An Interview With Erin Drain 

By: Sofia Veraldi 

This week I got the opportunity to sit down with  board member, Erin Drain. She has been with Next Bites for three years and since January of this year is Chair of the Board. She is committed to food sustainability and it was an honor to have the opportunity to sit down with her. I ask Erin questions on the food system at large, sustainable restaurants here in Chicago, and personal questions about her sustainable journey. Her responses were not only thought provoking, but inspiring. 

What inspired Erin to get involved with Next Bites:

    Three years ago, Erin was invited to get involved by a former Board Member. She had been working in the hospitality industry, specifically in wine sales, and Next Bites (then Green Chicago Restaurant Coalition) was looking for fresh, young blood with sales experience. Erin fit perfectly. Next Bites is the first nonprofit board she has ever sat on and the first official sustainability focused organization she has been a part of.  Erin continues to be excited about the mission of Next Bites and how much the organization has grown in her three years, saying it’s nice to actually be making a difference.


Where Erin hopes to see Next Bites in the next 10 years:

    “Global!” Erin says with a giggle. She would love to see Next Bites with some very long-standing, long-term strategic partnerships that are forward thinking. She hopes that Next Bites will rework how the food system currently functions by spearheading the effort to bring organizations together, that typically wouldn't be.


Why Erin is passionate about sustainability:

    Erin had a very simple, yet powerful response to this: “Because everyone has to be; it’s not an option at this point.” She stresses that sustainability is something that everyone has to do. She personally is passionate about what she is putting in her body and her home, wanting to know it is good for the environment and good for her. Erin believes that we have been mistreating our home, the earth, and it is everyone’s responsibility to make up for that misuse. When it comes to sustainability and food, her passion stems from her enjoyment of food as well as the universality of food. Everyone has to eat, and it is a universal language Erin feels protective of.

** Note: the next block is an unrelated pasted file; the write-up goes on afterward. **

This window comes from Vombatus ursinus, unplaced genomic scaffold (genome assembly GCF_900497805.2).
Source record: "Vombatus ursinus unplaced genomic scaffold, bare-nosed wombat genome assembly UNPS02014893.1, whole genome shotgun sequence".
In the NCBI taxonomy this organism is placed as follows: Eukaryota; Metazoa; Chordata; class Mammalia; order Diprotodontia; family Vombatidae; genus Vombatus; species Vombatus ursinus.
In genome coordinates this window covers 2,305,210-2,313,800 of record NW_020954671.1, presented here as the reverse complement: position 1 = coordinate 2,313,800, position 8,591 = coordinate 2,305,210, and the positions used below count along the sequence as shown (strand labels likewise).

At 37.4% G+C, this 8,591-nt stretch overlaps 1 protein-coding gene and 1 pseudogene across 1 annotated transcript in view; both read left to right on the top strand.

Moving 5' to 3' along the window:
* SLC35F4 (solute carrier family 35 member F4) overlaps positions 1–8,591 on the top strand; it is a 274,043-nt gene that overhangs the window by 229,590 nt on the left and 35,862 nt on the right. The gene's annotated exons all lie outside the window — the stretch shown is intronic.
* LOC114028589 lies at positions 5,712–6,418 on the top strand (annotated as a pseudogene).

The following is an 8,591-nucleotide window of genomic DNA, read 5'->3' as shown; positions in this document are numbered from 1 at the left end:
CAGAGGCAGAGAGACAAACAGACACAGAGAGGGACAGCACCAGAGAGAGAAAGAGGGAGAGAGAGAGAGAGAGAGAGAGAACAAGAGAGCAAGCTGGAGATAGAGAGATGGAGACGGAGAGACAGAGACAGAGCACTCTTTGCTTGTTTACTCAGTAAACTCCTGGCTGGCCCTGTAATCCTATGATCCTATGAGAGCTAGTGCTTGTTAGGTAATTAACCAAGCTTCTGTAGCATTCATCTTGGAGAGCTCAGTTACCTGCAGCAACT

The environmental work Erin does outside of Next Bites:

    Erin, along with four other women, is involved in an unofficial political action group that tackles a variety of social justice issues. Erin is personally researching is the Syrian refugee housing in Chicago.  One of the reasons refugees need rehousing is an agro crisis in Syria caused by a drought. She says this situation ties together social and environmental issue, claiming that climate change will become the number one social issue. The personal issues that she is looking at are small local ways of environmental impact.   In her personal life, Erin is embarking on a “beef free June,” she is also careful about what chemicals she is using, and she uses and gives out low flow sink aerators to friends.


What Erin sees in the Sustainable food future:

    Erin hopes to see  Big Organic changed.  She wants to shift the consumer desire to see organic on the label to a consumer desire to care about the level of resources used to create the product.  Erin also wants to see small farmers getting subsidized, more local eating, and bigger companies and chains taking sustainable actions. She gave a shout out to Sweetgreen, saying that they serve as a model for where she sees the future of fast dining.


What are the biggest challenges Erin see in the restaurant industry to become more sustainable:  

    Erin feels that the biggest challenges to restaurants in taking steps to become more sustainable are financial. She explains that the way restaurants currently operate is barely profitable and therefore making any sustainable changes adds expenses they can't afford. Erin says the solution to this problem is consumer education. If consumers are educated then they will understand why certain restaurants practicing sustainability are a bit more expensive. She says it is hard to ask people to pay the extra money but they will see long-term benefits.


What Erin believes are the easiest ways for restaurants to make a difference:

  1. “Never Styrofoam!!! NEVER EVER AGAIN”

  2. “Low flow aerators”

  3. “Less meat”


Erin’s biggest restaurant pet peeve:

    STYROFOAM!!! She doesn't see the reason it is being used anymore, especially because it never goes away.


Erin’s favorite local restaurant:

    Lula Café is Erin’s favorite. She says it is the original farm to table restaurant in Chicago. Erin has a lot of love for the restaurant, not only because she used to work for the owner, Jason Hammel, but because it has amazing food and is very trustworthy.


Erin’s favorite green product:

    Vinegar- she uses it for everything from cleaning, to her hair, to take stains out of a tea pot, to killing weeds in her garden.


Erin’s advice for people on reducing their footprint on a budget:

  • Eat less meat

  • Use vinegar for everything

  • Learn how to grocery shop